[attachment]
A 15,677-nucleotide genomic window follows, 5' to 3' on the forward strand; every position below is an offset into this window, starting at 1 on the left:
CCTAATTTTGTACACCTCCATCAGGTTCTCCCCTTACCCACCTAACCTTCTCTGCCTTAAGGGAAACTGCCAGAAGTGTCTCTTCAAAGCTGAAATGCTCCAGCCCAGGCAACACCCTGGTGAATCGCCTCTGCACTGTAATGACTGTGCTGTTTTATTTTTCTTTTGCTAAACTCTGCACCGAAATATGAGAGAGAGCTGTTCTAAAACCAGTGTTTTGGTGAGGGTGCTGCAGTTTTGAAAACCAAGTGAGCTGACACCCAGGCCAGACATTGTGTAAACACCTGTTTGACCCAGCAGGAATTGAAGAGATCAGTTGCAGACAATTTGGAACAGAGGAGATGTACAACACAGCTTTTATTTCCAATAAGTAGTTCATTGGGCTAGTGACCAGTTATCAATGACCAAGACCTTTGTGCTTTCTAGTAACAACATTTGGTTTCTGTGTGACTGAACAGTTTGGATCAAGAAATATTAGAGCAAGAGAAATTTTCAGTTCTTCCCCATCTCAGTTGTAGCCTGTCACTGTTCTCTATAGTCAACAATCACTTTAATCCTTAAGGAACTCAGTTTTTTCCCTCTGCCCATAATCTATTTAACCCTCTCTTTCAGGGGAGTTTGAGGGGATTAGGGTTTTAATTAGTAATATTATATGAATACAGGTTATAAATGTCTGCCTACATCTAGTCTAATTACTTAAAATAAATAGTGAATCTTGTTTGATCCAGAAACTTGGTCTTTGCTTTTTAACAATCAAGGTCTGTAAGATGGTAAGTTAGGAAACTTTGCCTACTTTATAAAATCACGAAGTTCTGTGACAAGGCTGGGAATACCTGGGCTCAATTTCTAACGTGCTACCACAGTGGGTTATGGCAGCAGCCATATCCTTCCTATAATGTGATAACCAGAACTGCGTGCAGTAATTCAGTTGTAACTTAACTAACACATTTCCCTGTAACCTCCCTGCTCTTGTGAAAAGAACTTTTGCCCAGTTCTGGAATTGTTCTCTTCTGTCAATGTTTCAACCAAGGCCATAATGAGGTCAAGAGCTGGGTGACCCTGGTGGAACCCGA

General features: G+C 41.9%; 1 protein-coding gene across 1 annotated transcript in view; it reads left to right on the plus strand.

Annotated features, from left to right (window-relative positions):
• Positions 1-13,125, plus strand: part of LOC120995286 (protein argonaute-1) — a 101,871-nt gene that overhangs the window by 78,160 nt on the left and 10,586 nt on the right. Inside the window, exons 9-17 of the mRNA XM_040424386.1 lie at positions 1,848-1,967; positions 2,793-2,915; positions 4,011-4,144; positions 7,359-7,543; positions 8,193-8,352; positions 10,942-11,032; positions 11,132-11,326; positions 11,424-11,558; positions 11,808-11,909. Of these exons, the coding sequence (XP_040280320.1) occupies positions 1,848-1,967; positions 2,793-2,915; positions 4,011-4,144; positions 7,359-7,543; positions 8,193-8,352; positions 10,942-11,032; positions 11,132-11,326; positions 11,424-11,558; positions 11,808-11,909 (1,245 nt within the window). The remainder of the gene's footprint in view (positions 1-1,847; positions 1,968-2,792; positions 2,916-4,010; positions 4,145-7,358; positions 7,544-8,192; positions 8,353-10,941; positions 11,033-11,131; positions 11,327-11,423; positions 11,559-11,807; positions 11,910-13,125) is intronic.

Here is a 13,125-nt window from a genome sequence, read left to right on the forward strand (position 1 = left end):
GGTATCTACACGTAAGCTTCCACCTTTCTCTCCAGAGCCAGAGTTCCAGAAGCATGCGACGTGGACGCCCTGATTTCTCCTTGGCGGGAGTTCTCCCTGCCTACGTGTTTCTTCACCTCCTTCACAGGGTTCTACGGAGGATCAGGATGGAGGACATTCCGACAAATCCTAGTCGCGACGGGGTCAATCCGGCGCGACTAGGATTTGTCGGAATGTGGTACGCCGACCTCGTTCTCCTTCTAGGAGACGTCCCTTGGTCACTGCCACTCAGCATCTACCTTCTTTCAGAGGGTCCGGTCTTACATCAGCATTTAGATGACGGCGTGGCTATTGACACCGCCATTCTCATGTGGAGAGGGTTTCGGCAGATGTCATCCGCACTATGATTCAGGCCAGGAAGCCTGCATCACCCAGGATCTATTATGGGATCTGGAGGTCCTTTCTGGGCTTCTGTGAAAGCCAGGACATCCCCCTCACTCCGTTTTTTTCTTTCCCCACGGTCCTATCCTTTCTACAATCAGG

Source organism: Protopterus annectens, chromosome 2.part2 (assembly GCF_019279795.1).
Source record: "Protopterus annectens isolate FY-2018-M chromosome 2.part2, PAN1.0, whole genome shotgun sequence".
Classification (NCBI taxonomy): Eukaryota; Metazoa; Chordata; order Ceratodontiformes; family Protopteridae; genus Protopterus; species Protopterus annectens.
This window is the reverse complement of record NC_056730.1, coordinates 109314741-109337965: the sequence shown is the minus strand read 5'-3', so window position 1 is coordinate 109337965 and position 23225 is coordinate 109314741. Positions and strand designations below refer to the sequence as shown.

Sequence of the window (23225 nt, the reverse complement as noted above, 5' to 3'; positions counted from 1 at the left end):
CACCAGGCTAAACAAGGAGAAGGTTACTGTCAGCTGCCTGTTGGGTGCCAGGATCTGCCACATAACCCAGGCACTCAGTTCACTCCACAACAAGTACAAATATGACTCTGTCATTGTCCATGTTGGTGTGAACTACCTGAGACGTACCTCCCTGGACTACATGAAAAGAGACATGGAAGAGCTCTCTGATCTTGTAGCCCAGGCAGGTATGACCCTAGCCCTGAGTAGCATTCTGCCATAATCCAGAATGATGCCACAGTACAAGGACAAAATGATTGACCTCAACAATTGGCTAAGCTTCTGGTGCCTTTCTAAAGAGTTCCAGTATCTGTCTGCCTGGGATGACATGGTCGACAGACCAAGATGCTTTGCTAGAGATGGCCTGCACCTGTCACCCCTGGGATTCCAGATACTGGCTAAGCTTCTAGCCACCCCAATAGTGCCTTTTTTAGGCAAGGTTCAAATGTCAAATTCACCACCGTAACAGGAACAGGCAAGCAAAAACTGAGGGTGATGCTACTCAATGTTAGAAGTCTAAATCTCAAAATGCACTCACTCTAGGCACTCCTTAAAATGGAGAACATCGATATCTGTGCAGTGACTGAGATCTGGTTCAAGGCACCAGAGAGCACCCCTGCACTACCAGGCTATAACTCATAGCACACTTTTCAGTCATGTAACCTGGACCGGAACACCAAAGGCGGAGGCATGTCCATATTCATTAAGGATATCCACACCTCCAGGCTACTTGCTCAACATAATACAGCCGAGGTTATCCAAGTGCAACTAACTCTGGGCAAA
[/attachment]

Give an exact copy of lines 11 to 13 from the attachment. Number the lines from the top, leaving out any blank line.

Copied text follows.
This window is the reverse complement of record NC_056730.1, coordinates 109314741-109337965: the sequence shown is the minus strand read 5'-3', so window position 1 is coordinate 109337965 and position 23225 is coordinate 109314741. Positions and strand designations below refer to the sequence as shown.

Sequence of the window (23225 nt, the reverse complement as noted above, 5' to 3'; positions counted from 1 at the left end):
CACCAGGCTAAACAAGGAGAAGGTTACTGTCAGCTGCCTGTTGGGTGCCAGGATCTGCCACATAACCCAGGCACTCAGTTCACTCCACAACAAGTACAAATATGACTCTGTCATTGTCCATGTTGGTGTGAACTACCTGAGACGTACCTCCCTGGACTACATGAAAAGAGACATGGAAGAGCTCTCTGATCTTGTAGCCCAGGCAGGTATGACCCTAGCCCTGAGTAGCATTCTGCCATAATCCAGAATGATGCCACAGTACAAGGACAAAATGATTGACCTCAACAATTGGCTAAGCTTCTGGTGCCTTTCTAAAGAGTTCCAGTATCTGTCTGCCTGGGATGACATGGTCGACAGACCAAGATGCTTTGCTAGAGATGGCCTGCACCTGTCACCCCTGGGATTCCAGATACTGGCTAAGCTTCTAGCCACCCCAATAGTGCCTTTTTTAGGCAAGGTTCAAATGTCAAATTCACCACCGTAACAGGAACAGGCAAGCAAAAACTGAGGGTGATGCTACTCAATGTTAGAAGTCTAAATCTCAAAATGCACTCACTCTAGGCACTCCTTAAAATGGAGAACATCGATATCTGTGCAGTGACTGAGATCTGGTTCAAGGCACCAGAGAGCACCCCTGCACTACCAGGCTATAACTCATAGCACACTTTTCAGTCATGTAACCTGGACCGGAACACCAAAGGCGGAGGCATGTCCATATTCATTAAGGATATCCACACCTCCAGGCTACTTGCTCAACATAATACAGCCGAGGTTATCCAAGTGCAACTAACTCTGGGCAAA